Advice for friends of cyclocross

From 6 time French national cyclocross champion Eugène Christophe:

Cyclocross is the physical education of the cyclist. I do not speak here about the cyclist who has acheived glory or even notability, about the champion who distinguished himself by fine exploits. I address the young cyclists, the beginners, the professionals and the amateurs, all those who love cycling and who love their bike as a horseman loves his horse, as a hunter loves his gun and his dogs.

The first advantage of cyclocross is to teach the adherents of this sport to handle their bike, to not have trouble with it, in any case. I know remarkable cycling racers who have become famous either on the track or on the road, for whom the bike becomes a discomfort and a burden, as soon as they must dismount to cross a level crossing or a railroad freight car which blocks their passage. They are not familiarised with their machine; they do not know how to carry it, to put it down, to use it as a lever; they look clumsy and always seem to fear damaging their mount or fouling up. If they had ridden cyclocross, the bike would be a practical object for them.

Continue reading: Eugne Christophe on Cyclocross
Continuez à lire: Eugne Christophe on Cyclocross

Source: BlackbirdSF blackbird

Nice one Andrew.

From the link Eugne mentions cyclocross “is a refreshing exercise”

I must be doing it wrong.

The easiest solution to these problems is not to race cyclocross. Ah, I’ve seen the light!

based on this wouldnt not riding the ergo be another easy solution? :wink:

yeah, he’s totally right. it’s all about the zen of the thing, feeling at one with the bike.


The cyclist can use his racing bicycle with tubulars in cyclocross: it is advised, nevertheless, that he reduces his development to 5 metres or 5 m. 20, which is, I assume, 5 m. 50 in the summer. Why this reduction of gearing? Because after a run or a hard walk, muscles are tired, and because development always seems bigger than actually it is. The freewheel is not recommended, if only for the positioning of the pedals when one wishes to remount. What I have just said looks like a detail, however, it is to a detail of this type that I owe my win over Tribouillard, in the 1911 French cyclocross championship. My redoubtable and valiant adversary, who made light of me in training, was remounting at the same time as me, at the top of an steep climb; he was on my wheel. I heard him grumble; I risked an look behind me and saw that he was losing contact with me while trying to get into his pedals; I seized the opportunity to increase my effort and lead; I kept them through the end of the race.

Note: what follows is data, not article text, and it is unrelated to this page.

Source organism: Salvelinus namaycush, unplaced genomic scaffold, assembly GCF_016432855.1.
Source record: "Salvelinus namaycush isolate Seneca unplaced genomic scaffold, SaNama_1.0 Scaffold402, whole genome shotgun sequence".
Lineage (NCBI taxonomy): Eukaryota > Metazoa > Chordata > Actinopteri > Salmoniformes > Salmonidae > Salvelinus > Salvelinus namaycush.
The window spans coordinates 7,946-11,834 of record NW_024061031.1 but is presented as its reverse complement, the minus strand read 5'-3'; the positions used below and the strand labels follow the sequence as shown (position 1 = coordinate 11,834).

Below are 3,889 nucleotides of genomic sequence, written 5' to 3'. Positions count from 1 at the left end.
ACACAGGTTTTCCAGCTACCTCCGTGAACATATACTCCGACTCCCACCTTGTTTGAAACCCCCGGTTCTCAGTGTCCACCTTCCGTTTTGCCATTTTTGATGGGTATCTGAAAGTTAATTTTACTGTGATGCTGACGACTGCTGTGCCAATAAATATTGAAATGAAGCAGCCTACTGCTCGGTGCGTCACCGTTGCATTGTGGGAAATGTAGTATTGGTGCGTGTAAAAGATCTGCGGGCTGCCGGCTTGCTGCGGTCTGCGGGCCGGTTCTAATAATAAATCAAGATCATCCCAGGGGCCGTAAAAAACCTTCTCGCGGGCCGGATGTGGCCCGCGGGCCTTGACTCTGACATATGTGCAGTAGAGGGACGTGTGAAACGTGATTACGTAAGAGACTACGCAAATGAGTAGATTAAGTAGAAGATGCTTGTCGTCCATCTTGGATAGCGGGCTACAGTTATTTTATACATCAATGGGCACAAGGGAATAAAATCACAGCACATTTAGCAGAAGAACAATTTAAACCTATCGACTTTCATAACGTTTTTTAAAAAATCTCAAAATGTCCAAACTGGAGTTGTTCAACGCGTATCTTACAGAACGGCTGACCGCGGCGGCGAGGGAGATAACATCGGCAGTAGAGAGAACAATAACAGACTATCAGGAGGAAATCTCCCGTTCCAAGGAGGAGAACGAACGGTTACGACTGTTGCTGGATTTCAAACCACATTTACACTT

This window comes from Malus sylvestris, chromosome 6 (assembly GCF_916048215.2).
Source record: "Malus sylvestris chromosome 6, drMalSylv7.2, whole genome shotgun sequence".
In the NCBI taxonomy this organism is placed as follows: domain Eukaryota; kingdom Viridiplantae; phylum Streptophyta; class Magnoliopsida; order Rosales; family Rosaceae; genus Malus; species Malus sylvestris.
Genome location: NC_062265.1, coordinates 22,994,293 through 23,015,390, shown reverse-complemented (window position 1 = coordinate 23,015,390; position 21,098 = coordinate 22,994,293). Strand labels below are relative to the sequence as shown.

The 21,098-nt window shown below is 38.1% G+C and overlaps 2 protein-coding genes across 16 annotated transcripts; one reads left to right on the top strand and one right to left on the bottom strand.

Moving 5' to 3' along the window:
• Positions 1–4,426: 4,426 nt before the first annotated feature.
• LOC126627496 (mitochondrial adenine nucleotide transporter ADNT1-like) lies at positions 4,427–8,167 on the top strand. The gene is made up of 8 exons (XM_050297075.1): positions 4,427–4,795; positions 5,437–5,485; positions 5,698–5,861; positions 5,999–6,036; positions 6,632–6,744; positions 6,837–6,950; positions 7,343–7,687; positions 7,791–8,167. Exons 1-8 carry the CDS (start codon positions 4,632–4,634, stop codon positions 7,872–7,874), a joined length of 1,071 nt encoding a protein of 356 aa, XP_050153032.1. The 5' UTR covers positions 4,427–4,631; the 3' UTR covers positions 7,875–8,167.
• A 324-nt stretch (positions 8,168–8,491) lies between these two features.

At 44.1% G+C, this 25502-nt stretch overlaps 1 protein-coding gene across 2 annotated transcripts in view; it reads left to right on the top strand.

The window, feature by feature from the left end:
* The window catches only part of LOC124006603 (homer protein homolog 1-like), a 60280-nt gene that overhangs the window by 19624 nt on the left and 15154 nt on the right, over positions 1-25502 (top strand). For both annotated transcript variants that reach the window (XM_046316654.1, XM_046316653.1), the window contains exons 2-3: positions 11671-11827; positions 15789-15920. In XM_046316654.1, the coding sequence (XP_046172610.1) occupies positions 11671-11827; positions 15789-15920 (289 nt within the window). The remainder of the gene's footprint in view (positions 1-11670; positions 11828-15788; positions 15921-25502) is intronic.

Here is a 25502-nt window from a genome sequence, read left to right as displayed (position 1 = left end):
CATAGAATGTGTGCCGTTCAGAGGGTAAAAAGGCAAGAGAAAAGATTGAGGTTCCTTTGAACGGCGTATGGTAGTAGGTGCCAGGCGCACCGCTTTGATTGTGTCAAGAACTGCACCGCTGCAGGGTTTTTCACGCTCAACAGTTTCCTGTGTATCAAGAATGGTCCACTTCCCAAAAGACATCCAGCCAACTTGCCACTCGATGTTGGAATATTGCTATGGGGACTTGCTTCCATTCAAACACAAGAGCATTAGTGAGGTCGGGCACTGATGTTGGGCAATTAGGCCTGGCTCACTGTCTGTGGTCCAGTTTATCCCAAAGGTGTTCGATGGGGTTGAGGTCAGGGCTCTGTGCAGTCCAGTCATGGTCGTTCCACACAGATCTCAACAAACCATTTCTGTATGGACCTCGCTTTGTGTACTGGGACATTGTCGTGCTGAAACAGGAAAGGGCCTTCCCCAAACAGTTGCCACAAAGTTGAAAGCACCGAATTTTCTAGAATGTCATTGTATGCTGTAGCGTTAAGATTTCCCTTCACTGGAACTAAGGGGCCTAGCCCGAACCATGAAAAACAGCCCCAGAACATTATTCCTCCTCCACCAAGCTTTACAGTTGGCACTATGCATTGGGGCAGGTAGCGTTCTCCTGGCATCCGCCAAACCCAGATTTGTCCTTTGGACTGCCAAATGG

I thought running fixed was against the rules? Or was that just brakeless fixed…

Check the date of this article.

Btw, it’s worth reading about Eugene Christophe. He’s amazing!! I won’t give it away but there’s some fantastic stories about his trials and tribulations in the Tour de France. And his win in the 1910 Milan-San Remo is even more hardcore.

Wiki has a good overview of it all:

Ahh the UCI didn’t get on the CX bandwagon til the 1940s. Late bloomers :slight_smile: